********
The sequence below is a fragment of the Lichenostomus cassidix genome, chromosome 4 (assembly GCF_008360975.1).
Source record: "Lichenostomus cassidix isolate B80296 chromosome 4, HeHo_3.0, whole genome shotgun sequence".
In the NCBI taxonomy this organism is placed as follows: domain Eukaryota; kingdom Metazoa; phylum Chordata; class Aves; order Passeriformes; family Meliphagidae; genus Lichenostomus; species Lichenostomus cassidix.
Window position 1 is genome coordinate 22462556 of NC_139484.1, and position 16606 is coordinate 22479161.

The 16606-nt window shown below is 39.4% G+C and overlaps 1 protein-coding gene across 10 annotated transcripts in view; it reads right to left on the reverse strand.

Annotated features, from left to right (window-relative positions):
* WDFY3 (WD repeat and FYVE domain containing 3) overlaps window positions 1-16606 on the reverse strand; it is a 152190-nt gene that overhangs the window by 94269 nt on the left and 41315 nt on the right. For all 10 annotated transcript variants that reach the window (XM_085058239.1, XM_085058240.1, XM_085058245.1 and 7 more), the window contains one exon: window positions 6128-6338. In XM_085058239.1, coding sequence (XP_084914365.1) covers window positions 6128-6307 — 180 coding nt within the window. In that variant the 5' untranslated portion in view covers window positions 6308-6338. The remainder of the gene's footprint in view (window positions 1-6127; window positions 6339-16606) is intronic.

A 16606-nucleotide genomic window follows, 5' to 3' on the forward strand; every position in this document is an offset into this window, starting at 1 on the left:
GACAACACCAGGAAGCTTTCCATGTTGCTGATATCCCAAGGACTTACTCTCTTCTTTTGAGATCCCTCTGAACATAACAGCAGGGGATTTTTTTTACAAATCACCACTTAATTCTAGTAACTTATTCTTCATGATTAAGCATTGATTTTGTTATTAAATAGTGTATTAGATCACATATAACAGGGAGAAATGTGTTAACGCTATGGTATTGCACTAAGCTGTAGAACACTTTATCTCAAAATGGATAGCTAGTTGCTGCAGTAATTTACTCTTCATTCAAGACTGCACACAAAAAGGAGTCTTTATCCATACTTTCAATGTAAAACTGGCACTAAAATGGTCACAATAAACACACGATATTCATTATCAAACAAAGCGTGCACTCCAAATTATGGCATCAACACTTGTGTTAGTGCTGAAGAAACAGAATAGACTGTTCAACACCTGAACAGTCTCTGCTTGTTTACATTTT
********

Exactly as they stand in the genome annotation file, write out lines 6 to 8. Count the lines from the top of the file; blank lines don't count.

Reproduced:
Annotated features, from left to right (window-relative positions):
* WDFY3 (WD repeat and FYVE domain containing 3) overlaps window positions 1-16606 on the reverse strand; it is a 152190-nt gene that overhangs the window by 94269 nt on the left and 41315 nt on the right. For all 10 annotated transcript variants that reach the window (XM_085058239.1, XM_085058240.1, XM_085058245.1 and 7 more), the window contains one exon: window positions 6128-6338. In XM_085058239.1, coding sequence (XP_084914365.1) covers window positions 6128-6307 — 180 coding nt within the window. In that variant the 5' untranslated portion in view covers window positions 6308-6338. The remainder of the gene's footprint in view (window positions 1-6127; window positions 6339-16606) is intronic.

A 16606-nucleotide genomic window follows, 5' to 3' on the forward strand; every position in this document is an offset into this window, starting at 1 on the left: